The third tier in turn experienced an influx of former 2nd Oberliga teams that failed to make the cut for the Regionalligas. In Bavaria and the Rhineland, the Amateurliga, which had operated in two regional division, merged into a single division. The Northern Amateurligas, formerly on the second tier, now slipped to the third, as happened in Berlin.[15]

The league system 1962–63[edit]

The top three divisions of the league system in the last season before the introduction of the Bundesliga:

Level

League(s)/Division(s)

II

Oberliga Berlin
10 clubs
1 championship round

Oberliga Nord
16 clubs
2 championship round

Oberliga West
16 clubs
2 championship round

Oberliga Südwest
16 clubs
2 championship round

Oberliga Süd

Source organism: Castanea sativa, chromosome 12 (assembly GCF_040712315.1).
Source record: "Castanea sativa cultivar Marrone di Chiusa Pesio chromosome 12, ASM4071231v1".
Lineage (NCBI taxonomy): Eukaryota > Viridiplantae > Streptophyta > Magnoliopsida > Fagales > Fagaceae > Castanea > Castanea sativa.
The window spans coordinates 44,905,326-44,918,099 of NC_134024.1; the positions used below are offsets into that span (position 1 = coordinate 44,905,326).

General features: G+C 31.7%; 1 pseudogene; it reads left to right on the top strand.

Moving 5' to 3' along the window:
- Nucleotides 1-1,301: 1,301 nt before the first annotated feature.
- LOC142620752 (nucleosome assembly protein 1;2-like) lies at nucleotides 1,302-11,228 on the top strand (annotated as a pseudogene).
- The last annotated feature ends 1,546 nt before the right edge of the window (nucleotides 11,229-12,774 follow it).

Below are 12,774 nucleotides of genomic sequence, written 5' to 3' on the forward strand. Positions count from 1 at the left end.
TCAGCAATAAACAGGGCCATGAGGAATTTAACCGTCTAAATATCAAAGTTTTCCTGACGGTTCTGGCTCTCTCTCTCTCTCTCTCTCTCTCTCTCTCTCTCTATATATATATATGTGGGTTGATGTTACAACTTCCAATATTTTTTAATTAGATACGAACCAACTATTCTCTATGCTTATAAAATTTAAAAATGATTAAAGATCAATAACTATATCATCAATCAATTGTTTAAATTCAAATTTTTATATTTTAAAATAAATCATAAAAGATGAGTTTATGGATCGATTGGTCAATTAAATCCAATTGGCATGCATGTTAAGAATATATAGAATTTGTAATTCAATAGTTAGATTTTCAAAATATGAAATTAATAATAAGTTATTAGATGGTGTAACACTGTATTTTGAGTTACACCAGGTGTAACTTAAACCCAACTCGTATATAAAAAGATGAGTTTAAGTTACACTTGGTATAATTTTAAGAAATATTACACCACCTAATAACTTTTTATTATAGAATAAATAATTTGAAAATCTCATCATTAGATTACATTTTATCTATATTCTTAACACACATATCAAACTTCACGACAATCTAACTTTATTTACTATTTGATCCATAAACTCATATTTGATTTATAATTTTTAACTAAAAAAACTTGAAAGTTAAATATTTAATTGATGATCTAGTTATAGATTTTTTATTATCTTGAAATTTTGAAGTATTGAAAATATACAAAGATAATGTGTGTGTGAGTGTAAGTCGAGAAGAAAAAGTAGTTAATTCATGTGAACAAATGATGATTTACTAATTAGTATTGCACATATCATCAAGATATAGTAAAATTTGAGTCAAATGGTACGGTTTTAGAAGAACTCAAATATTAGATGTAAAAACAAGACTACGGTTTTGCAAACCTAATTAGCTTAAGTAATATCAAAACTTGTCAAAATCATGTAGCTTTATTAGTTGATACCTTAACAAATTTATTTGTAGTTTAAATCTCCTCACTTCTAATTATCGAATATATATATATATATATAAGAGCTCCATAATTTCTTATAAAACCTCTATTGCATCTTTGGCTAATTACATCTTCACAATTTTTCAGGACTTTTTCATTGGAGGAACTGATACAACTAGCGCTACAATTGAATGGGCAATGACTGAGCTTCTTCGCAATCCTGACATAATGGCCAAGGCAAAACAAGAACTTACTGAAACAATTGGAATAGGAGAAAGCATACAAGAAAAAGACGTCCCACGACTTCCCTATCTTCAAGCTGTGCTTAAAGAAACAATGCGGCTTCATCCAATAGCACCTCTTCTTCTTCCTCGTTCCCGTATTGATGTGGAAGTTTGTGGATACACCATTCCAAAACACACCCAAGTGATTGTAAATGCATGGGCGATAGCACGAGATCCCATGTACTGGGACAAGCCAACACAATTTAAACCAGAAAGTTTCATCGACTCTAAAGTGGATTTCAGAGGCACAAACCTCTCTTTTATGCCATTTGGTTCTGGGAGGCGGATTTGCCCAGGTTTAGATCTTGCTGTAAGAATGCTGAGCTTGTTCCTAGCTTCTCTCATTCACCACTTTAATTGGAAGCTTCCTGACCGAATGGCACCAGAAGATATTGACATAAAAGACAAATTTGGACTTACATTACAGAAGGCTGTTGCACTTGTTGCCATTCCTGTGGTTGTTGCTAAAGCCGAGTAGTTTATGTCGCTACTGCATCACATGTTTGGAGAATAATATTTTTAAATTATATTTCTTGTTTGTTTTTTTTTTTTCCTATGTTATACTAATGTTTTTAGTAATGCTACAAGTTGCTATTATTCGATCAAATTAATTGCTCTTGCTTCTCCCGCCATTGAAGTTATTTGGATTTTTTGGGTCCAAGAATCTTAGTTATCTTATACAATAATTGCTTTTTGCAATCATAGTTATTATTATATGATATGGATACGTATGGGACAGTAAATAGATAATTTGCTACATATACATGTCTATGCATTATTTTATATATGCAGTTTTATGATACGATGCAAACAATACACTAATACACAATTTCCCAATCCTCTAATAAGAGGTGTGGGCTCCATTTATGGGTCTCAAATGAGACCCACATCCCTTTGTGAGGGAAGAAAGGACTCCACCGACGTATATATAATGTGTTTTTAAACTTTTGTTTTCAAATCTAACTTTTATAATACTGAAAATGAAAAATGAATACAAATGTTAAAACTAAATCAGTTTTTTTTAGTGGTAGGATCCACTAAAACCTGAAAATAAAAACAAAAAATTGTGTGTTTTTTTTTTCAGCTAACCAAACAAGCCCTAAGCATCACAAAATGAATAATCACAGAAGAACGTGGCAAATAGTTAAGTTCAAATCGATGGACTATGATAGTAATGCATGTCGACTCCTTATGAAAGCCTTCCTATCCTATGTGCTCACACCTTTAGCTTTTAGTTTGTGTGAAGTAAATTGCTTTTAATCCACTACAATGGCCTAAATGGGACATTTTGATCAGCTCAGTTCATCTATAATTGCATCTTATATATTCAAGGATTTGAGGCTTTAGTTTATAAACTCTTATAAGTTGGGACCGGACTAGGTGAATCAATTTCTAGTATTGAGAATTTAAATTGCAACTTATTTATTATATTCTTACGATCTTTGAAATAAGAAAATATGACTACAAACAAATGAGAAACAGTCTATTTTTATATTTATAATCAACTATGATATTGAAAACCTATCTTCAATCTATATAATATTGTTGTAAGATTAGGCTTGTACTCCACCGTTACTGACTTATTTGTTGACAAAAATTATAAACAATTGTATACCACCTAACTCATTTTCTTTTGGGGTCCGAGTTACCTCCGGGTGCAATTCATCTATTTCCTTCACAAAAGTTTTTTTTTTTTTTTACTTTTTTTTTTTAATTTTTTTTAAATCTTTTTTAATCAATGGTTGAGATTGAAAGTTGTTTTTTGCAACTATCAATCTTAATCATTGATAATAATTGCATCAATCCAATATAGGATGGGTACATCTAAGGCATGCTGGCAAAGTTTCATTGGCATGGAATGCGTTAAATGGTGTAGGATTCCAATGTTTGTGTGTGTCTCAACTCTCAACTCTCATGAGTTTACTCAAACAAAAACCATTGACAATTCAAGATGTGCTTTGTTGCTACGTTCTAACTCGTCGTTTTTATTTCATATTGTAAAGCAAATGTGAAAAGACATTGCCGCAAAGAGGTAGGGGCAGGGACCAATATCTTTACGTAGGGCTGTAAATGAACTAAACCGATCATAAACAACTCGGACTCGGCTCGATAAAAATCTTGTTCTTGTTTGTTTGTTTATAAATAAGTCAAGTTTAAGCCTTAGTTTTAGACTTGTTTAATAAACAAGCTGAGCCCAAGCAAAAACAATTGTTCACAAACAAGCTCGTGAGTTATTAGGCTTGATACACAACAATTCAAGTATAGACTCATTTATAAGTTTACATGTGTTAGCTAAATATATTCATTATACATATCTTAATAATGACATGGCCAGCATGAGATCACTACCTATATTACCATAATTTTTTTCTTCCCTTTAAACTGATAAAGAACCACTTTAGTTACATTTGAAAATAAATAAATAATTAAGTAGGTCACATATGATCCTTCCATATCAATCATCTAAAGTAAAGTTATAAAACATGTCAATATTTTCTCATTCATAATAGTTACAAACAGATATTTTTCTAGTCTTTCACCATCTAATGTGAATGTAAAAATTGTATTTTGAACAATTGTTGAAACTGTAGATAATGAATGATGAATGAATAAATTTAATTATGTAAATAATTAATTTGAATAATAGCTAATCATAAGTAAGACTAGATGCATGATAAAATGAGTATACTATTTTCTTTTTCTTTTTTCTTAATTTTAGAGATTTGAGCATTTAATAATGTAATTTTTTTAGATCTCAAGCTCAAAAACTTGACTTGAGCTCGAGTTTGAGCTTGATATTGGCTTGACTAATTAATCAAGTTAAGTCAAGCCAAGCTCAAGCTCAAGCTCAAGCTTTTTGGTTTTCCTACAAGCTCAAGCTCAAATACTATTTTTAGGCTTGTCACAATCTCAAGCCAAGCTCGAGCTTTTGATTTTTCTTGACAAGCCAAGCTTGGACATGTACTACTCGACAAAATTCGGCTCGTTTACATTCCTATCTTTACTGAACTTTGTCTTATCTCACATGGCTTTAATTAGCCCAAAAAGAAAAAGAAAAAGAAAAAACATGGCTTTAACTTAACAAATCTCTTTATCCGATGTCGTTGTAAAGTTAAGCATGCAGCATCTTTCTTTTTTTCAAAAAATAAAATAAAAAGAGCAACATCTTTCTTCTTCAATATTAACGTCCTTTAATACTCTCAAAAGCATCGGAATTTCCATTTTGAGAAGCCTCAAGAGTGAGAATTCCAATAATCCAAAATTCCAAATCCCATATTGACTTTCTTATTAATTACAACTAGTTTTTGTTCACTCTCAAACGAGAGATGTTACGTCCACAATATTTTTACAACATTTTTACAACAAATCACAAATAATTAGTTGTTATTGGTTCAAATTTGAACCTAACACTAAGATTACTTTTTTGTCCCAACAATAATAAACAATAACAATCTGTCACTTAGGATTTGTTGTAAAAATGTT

16 clubs
2 championship round

II

Amateurliga Berlin
16 clubs

Amateurliga Bremen
15 clubs
Amateurliga Hamburg
16 clubs
Amateuroberliga Niedersachsen West
16 clubs
Amateuroberliga Niedersachsen Ost
16 clubs
Amateurliga Schleswig-Holstein
16 clubs

2nd Oberliga West
16 clubs

2nd Oberliga Südwest
16 clubs

2nd Oberliga Süd
18 clubs

III

?

?

Verbandsliga Mittelrhein
15 clubs
Verbandsliga Niederrhein
16 clubs
Verbandsliga Westfalen Nordost
15 clubs
Verbandsliga Westfalen Südwest
15 clubs

Amateurliga Rheinland West
13 clubs
Amateurliga Rheinland Ost
13 clubs
Amateurliga Saarland
14 clubs
Amateurliga Südwest
16 clubs

Amateurliga Bayern Nord
17 clubs
Amateurliga Bayern Süd
17 clubs
Amateurliga Hessen
16 clubs
Amateurliga Nordwürttemberg
16 clubs
Amateurliga Schwarzwald-Bodensee
16 clubs
Amateurliga Nordbaden
16 clubs
Amateurliga Südbaden
16 clubs

The league system 1963–64[edit]

The top three divisions of the league system in the season after the introduction of the Bundesliga:

Level

League(s)/Division(s)

I

Bundesliga
16 clubs
2 relegations

II

Regionalliga Berlin
10 clubs